Grand Central Terminal: 100 Years of a New York Landmark

The story of how our most famous railway station managed to become a centenarian is now chronicled in a new book.

The view looking up nearly any avenue in Manhattan is more or less the same: buildings line a ruler-straight street all the way to the horizon. But the view up Park Avenue, south of 42nd Street is cut short. Grand Central Terminal, the city’s iconic train station sits over the avenue, which leads up to it like a grand boulevard. Its preeminence in the physical landscape accurately reflects the terminal’s preeminent place in New York’s cultural landscape as well. Grand Central has remained in this spot for one hundred years; it almost seems as though this is the only way it could have been.

But the longevity of Grand Central Station did not always appear so inevitable. When it was completed in 1913, Grand Central Terminal replaced the earlier Grand Central Station, itself built to expand the original Grand Central Depot. Three rail stations in under half a century? This made the new terminal seem likely to be as ephemeral as its predecessors had been. Yet, Grand Central has stood for one hundred years, and in New York City that is no small feat.

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In commemoration of its centennial the New York Transit Museum has released a new book, Grand Central Terminal: 100 years of a New York Landmark. Rather than try to offer a comprehensive history, the book takes a close look at various moments in the terminal’s life. Through these vignettes, we’re reminded that it was not the functionality of the station, or the magnificent architecture alone that gave Grand Central its staying power. Rather, it was the Grand Central’s ability to carve its own special place in the city, and come to represent so many different things to different people. Imagining New York without Grand Central Terminal now is like trying to imagine it without a Central Park or a Wall Street.

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Architecturally, Grand Central is a beaux arts masterpiece: the clock over its information desk, the deep blue sky that covers the ceiling, the magnificent sculpture of Mercury crowning the building’s exterior are all New York City icons. The book shows plenty of this, too. But in New York, even an icon is not guaranteed longevity. Grand Central is still here because it has made itself into much more than a railway station. Over the years it has housed countless businesses, an art gallery, tennis courts, and a television studio. It has been the location for numerous films, and a venue for exhibitions, parties, and performances. It was the seed that fermented the growth of midtown Manhattan into its current form. These aspects are what make Grand Central irreplaceable, and these same characteristics are what the book succeeds most in showing.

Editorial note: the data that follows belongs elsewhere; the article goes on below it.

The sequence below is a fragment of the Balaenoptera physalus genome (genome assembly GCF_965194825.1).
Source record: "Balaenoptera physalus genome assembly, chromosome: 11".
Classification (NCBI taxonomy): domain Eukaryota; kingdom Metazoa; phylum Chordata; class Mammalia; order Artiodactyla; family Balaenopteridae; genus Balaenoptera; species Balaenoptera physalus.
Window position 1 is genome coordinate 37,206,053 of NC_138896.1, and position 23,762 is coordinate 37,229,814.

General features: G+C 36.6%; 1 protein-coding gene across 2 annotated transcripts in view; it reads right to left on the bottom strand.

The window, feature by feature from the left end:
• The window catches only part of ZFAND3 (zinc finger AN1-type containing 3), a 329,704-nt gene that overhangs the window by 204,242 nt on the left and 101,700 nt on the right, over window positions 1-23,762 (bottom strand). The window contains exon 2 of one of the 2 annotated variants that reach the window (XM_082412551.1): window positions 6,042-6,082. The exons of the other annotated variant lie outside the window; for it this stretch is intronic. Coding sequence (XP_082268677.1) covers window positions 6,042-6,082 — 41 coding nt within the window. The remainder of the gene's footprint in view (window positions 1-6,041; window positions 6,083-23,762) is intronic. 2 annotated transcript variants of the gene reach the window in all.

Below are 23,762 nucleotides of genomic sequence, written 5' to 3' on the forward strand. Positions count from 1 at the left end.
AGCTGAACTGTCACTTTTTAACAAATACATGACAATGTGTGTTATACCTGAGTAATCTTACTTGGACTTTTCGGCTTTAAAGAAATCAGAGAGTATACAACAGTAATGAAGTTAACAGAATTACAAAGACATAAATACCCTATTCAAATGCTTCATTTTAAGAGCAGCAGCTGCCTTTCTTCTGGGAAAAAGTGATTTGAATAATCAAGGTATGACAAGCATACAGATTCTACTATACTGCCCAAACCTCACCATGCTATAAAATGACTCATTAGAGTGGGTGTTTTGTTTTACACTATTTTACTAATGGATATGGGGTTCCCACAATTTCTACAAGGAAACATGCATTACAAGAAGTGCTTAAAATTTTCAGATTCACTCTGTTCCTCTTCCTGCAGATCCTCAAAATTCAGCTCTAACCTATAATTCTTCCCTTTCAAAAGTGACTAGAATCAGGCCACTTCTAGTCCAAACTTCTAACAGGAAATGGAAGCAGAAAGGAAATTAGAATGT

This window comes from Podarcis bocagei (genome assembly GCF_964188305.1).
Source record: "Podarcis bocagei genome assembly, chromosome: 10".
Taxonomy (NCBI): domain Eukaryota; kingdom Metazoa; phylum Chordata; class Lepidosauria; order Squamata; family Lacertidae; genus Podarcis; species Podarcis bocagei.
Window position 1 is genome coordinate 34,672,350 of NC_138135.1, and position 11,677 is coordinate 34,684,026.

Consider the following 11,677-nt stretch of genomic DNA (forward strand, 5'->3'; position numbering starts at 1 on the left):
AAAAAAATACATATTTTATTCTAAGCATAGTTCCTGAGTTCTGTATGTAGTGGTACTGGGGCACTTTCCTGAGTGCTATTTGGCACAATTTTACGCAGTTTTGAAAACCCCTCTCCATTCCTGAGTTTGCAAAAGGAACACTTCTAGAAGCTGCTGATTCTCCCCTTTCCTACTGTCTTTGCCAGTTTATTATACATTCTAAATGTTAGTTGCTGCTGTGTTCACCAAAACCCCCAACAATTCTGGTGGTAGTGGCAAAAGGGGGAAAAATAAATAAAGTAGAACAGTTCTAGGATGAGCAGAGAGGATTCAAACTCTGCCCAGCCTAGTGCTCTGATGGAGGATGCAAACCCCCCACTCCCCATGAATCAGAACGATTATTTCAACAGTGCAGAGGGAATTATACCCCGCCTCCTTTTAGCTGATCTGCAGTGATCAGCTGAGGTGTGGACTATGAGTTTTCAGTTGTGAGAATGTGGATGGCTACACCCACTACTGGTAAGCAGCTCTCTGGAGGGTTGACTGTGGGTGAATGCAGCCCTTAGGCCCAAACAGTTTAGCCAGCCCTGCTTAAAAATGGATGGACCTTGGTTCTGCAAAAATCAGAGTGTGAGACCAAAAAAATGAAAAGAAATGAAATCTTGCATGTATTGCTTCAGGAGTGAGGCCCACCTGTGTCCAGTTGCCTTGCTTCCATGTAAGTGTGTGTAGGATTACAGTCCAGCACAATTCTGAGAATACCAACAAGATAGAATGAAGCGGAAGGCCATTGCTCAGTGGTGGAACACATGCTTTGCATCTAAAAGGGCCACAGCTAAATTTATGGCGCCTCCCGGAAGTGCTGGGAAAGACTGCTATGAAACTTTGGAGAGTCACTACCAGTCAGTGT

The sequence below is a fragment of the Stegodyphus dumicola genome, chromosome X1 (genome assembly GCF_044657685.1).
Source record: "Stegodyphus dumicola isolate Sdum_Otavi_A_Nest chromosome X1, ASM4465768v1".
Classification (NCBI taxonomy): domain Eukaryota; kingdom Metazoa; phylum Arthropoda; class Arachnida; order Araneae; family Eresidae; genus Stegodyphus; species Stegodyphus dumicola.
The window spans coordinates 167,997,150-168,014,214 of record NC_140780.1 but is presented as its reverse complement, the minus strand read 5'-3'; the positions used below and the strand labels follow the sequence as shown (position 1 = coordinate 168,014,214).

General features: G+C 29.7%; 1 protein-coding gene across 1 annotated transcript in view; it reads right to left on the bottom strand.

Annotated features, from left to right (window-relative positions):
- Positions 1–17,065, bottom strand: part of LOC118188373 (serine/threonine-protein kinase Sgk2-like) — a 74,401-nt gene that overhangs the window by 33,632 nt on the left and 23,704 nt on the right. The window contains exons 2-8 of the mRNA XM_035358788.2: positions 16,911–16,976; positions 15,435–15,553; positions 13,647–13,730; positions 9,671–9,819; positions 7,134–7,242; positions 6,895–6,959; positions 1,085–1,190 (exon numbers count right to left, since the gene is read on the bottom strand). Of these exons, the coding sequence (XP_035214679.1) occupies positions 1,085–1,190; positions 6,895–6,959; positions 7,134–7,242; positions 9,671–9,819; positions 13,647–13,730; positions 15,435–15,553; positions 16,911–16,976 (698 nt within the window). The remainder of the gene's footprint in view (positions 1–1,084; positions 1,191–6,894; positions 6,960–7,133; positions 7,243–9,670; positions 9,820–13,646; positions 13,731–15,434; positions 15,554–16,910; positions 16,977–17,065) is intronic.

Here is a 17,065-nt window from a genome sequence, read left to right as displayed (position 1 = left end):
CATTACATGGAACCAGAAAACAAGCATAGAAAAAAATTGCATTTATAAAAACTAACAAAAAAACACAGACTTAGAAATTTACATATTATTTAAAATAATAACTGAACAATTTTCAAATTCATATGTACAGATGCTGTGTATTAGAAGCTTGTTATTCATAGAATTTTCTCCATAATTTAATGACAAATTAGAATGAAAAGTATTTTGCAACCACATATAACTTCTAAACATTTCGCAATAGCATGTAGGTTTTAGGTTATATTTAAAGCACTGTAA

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Even as railroads declined in the middle of the 20th century, and its future seemed in doubt, Grand Central Terminal remained a mirror of our culture, a tourist destination, a showroom, the epicenter of an entirely new neighborhood, and so much more. No single reason can explain why the station has endured as long as it has, but they all attest to the terminal’s ability to continually draw and inspire visitors. And besides, it’s one of the greatest rooms in Manhattan! All photos courtesy Abrams Books Brian Bruegge is an undergraduate student at Fordham University, majoring in communications and media studies, and history. He also studies visual arts and environmental policy, and has previously written for several other websites and publications on a range of topics.

All photos courtesy Abrams Books

Brian Bruegge is an undergraduate student at Fordham University, majoring in communications and media studies, and history. He also studies visual arts and environmental policy, and has previously written for several other websites and publications on a range of topics.

Categories: Architecture, Transportation

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